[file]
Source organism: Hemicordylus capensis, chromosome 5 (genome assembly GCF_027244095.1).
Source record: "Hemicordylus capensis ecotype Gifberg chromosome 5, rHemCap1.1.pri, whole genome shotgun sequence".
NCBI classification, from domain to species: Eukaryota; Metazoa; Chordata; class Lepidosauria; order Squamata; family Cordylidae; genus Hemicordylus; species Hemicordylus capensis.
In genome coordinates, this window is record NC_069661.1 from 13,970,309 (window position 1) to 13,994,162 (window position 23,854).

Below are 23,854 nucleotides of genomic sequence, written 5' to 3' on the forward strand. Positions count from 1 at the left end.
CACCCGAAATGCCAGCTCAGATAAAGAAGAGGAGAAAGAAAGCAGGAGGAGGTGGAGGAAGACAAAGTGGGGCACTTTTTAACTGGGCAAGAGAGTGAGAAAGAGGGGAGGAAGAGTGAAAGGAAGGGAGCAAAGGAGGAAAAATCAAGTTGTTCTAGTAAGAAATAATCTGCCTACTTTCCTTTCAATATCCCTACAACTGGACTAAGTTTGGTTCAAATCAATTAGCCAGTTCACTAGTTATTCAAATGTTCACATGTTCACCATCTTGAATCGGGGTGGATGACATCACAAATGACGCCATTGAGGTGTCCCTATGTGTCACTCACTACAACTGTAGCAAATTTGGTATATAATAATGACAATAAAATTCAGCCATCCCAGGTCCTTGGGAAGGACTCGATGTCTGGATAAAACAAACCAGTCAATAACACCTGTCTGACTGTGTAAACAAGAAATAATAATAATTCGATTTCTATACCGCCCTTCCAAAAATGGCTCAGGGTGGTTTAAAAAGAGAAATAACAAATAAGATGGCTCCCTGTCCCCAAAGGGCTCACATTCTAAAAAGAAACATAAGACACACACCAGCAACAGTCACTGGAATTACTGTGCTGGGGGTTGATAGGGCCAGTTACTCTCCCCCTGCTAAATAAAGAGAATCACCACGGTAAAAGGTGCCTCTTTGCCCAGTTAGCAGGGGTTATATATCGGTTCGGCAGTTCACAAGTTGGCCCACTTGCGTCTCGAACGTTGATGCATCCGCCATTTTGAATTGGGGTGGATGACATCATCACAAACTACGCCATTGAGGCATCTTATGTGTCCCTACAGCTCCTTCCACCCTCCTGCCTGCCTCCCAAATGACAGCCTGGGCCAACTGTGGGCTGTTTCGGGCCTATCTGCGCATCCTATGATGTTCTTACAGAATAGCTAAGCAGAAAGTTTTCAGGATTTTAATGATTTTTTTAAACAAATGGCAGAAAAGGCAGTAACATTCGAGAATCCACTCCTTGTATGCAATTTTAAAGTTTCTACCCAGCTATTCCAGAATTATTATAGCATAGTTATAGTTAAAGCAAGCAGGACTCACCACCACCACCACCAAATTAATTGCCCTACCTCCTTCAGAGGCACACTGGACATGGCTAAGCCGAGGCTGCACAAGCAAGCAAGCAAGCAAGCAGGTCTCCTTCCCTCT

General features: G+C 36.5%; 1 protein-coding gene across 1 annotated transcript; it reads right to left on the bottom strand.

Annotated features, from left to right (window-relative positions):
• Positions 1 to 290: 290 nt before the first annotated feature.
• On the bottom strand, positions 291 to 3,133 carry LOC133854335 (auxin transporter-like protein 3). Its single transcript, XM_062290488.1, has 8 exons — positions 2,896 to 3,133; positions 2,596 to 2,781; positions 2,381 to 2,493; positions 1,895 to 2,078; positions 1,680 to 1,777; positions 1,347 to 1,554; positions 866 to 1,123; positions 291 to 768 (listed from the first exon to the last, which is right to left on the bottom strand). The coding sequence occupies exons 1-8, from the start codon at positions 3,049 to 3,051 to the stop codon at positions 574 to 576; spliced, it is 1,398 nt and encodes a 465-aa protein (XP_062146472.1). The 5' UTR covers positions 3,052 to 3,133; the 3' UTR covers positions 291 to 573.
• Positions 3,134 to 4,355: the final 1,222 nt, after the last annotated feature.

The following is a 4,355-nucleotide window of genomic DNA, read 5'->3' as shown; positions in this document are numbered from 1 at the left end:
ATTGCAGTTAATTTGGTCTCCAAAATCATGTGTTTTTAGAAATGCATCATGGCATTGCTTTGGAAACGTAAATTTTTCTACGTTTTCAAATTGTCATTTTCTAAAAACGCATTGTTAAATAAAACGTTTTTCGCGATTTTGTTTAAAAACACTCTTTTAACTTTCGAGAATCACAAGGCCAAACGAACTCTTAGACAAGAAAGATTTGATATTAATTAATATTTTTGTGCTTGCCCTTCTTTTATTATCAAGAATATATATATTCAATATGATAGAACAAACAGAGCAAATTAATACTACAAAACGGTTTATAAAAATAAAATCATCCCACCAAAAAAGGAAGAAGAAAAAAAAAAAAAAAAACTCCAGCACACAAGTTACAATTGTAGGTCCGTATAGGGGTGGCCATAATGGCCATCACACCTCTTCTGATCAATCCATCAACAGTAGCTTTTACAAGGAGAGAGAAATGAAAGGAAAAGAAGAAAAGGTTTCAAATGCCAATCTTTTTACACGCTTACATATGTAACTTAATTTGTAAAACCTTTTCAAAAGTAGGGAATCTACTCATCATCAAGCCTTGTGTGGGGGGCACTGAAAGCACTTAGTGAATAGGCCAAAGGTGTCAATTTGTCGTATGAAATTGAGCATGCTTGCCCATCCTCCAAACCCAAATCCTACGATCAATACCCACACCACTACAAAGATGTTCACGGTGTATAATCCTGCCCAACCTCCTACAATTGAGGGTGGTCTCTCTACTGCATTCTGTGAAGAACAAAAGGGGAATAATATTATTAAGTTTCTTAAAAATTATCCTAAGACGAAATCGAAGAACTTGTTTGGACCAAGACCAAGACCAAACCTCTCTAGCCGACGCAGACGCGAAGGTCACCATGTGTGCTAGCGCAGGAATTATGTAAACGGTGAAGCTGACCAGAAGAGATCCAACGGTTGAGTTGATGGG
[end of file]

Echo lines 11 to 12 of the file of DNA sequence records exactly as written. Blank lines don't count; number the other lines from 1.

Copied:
• Positions 3,134 to 4,355: the final 1,222 nt, after the last annotated feature.

The following is a 4,355-nucleotide window of genomic DNA, read 5'->3' as shown; positions in this document are numbered from 1 at the left end: